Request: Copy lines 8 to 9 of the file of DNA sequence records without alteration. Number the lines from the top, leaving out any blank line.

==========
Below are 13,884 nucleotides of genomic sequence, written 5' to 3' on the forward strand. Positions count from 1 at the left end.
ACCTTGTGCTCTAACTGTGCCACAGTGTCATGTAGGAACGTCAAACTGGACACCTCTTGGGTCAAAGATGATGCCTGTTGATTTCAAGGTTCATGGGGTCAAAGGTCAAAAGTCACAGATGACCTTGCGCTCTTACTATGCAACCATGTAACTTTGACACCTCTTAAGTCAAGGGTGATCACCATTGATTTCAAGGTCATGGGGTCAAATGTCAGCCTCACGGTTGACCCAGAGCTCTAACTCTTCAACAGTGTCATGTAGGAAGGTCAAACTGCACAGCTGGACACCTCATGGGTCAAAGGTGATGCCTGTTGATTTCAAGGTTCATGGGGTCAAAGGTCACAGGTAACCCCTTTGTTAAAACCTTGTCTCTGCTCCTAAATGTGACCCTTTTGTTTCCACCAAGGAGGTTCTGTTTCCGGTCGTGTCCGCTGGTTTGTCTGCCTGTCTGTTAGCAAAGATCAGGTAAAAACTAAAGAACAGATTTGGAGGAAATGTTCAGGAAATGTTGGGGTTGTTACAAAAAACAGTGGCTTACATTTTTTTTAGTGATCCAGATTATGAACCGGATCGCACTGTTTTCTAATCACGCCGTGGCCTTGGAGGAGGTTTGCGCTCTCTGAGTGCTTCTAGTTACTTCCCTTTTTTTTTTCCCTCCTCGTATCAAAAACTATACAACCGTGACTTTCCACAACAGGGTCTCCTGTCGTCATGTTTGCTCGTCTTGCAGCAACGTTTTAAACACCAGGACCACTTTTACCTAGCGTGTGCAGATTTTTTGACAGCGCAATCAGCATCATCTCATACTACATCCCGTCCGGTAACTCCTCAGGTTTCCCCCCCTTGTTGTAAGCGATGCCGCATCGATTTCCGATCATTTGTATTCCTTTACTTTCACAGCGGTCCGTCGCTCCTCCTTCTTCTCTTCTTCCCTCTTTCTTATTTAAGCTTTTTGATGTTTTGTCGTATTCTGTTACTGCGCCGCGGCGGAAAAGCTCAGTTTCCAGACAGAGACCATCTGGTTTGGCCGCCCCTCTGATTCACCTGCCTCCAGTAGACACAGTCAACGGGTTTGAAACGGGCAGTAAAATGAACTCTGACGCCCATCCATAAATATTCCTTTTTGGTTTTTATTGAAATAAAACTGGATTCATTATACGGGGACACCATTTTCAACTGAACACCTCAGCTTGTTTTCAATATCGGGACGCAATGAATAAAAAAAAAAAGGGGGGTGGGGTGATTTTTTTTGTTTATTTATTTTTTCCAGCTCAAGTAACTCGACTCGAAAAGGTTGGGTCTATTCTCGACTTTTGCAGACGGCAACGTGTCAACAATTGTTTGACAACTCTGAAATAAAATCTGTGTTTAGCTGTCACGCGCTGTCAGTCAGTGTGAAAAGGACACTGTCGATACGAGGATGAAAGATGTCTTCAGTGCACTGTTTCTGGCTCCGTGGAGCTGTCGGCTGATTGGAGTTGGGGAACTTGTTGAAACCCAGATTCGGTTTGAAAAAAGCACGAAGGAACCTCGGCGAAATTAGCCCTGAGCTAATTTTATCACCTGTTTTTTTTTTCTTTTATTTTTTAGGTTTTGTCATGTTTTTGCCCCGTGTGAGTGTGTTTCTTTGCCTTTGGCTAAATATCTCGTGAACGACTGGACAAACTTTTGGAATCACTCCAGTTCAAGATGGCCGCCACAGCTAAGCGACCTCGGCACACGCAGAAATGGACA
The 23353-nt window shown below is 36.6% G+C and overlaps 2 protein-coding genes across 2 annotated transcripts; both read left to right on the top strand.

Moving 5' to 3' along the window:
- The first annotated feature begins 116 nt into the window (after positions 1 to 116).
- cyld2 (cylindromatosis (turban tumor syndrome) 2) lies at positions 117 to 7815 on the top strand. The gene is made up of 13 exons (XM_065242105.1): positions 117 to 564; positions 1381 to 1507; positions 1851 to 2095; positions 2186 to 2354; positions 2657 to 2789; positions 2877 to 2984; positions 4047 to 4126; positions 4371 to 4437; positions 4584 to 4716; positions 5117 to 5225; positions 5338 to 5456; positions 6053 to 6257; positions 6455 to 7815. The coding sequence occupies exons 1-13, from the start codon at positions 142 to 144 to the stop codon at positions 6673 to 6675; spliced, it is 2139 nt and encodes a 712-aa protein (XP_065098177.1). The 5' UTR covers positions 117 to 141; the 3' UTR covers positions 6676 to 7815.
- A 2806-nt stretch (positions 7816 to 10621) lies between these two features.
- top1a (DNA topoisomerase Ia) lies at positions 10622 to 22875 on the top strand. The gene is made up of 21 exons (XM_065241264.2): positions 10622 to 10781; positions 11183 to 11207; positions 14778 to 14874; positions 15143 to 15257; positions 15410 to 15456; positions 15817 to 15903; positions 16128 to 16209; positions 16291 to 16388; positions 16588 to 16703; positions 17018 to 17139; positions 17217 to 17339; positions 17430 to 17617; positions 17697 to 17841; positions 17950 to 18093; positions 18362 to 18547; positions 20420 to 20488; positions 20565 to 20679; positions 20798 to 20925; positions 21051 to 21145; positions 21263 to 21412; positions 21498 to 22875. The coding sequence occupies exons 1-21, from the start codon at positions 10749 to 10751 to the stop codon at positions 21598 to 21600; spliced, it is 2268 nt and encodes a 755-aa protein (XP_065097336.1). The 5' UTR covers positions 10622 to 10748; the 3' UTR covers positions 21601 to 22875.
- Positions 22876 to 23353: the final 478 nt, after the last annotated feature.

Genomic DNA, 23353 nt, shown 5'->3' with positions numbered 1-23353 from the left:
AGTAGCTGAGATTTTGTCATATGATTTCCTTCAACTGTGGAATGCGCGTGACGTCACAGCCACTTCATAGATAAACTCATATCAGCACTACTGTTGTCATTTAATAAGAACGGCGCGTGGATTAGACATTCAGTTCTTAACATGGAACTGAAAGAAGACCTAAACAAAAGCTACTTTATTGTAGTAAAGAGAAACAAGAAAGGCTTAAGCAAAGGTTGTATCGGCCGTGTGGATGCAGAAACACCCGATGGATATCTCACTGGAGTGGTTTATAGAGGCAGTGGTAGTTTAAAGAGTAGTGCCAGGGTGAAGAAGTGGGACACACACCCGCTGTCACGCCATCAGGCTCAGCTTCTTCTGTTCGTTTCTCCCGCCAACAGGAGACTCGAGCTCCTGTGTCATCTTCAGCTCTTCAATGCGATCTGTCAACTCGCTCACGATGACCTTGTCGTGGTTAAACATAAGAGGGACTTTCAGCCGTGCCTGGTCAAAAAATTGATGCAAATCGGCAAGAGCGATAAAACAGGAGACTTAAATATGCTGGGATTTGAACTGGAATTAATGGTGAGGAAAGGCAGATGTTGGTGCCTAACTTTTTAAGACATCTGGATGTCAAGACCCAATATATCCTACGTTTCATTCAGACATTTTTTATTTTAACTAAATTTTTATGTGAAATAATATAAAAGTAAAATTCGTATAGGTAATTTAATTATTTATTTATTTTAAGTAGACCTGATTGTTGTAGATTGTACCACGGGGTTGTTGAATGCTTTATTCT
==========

- top1a (DNA topoisomerase Ia) lies at positions 10622 to 22875 on the top strand. The gene is made up of 21 exons (XM_065241264.2): positions 10622 to 10781; positions 11183 to 11207; positions 14778 to 14874; positions 15143 to 15257; positions 15410 to 15456; positions 15817 to 15903; positions 16128 to 16209; positions 16291 to 16388; positions 16588 to 16703; positions 17018 to 17139; positions 17217 to 17339; positions 17430 to 17617; positions 17697 to 17841; positions 17950 to 18093; positions 18362 to 18547; positions 20420 to 20488; positions 20565 to 20679; positions 20798 to 20925; positions 21051 to 21145; positions 21263 to 21412; positions 21498 to 22875. The coding sequence occupies exons 1-21, from the start codon at positions 10749 to 10751 to the stop codon at positions 21598 to 21600; spliced, it is 2268 nt and encodes a 755-aa protein (XP_065097336.1). The 5' UTR covers positions 10622 to 10748; the 3' UTR covers positions 21601 to 22875.
- Positions 22876 to 23353: the final 478 nt, after the last annotated feature.